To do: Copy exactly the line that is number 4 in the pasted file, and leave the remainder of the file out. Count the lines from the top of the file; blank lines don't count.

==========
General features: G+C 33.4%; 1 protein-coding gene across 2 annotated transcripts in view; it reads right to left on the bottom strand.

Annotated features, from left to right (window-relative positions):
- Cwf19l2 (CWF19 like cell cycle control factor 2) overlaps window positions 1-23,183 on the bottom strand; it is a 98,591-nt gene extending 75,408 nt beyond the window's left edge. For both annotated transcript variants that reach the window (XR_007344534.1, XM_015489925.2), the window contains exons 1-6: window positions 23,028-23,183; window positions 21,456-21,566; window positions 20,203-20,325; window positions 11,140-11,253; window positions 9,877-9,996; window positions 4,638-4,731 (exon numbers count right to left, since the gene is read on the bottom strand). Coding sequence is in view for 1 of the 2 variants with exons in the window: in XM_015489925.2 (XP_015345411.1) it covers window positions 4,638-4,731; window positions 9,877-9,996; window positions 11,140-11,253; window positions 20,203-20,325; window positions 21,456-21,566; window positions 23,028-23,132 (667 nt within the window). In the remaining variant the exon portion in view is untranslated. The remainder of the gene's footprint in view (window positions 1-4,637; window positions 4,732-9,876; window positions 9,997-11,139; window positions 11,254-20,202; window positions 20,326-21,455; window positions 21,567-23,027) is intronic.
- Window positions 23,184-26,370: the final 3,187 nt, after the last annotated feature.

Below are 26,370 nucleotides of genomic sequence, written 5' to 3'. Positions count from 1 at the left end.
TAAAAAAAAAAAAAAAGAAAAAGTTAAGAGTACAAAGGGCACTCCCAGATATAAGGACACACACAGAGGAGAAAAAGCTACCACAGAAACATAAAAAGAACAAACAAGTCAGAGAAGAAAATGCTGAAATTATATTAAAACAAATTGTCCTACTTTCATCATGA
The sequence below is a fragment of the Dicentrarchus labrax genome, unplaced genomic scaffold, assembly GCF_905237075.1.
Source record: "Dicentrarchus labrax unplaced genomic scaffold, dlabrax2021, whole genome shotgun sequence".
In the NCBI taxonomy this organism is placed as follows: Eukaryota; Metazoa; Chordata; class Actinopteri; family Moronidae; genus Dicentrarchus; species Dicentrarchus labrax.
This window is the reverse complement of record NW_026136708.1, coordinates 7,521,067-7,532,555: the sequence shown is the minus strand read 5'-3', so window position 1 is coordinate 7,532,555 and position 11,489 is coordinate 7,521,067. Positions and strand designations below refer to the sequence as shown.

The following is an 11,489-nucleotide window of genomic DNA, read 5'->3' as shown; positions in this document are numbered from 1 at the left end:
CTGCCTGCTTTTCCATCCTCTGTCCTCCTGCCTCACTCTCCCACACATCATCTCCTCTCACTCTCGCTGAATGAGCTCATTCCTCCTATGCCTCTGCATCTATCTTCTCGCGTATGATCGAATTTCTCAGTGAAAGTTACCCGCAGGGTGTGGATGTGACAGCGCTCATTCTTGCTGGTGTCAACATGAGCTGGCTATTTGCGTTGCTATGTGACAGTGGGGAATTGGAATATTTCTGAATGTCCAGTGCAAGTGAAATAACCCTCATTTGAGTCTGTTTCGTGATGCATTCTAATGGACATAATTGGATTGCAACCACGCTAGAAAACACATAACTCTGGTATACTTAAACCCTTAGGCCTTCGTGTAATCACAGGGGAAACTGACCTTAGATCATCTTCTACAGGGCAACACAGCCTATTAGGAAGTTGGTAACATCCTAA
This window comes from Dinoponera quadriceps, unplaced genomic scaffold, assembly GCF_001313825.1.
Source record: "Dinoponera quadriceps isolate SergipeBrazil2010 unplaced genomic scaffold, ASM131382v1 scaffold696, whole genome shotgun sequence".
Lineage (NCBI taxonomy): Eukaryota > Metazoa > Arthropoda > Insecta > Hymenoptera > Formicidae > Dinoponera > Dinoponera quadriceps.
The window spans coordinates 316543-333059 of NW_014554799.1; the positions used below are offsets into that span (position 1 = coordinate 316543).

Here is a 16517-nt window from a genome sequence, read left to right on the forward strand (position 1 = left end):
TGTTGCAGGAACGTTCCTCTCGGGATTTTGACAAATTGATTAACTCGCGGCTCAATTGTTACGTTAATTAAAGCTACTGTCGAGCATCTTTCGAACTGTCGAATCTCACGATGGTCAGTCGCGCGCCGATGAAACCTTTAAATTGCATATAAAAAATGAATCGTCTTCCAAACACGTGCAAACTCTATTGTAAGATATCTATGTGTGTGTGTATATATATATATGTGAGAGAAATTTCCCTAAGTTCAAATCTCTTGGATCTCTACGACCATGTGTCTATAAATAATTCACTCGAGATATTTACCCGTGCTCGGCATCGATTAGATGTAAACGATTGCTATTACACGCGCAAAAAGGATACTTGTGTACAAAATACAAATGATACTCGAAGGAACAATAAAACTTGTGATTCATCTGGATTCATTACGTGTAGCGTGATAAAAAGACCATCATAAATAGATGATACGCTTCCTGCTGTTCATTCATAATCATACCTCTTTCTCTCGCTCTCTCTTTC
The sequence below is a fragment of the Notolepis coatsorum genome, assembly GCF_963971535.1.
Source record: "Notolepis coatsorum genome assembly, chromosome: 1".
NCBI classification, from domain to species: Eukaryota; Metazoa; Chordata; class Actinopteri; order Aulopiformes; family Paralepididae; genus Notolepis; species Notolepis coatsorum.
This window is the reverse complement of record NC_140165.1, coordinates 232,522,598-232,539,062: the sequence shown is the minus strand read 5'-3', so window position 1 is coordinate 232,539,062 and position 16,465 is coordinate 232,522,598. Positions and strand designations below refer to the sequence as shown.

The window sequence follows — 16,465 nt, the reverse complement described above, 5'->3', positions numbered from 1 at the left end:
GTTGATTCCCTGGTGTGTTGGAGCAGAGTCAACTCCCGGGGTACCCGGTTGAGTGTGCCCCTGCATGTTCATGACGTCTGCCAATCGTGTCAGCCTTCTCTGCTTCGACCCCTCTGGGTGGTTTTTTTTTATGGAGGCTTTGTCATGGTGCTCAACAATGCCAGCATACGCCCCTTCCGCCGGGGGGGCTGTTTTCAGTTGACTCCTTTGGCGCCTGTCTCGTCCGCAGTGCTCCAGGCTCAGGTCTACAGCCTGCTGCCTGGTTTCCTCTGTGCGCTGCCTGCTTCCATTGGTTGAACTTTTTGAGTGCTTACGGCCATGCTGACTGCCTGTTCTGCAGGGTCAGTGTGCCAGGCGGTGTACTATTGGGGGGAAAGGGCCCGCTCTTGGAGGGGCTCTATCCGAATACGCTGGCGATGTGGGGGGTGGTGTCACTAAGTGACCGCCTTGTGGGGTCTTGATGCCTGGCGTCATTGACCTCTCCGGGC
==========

- Window positions 23,184-26,370: the final 3,187 nt, after the last annotated feature.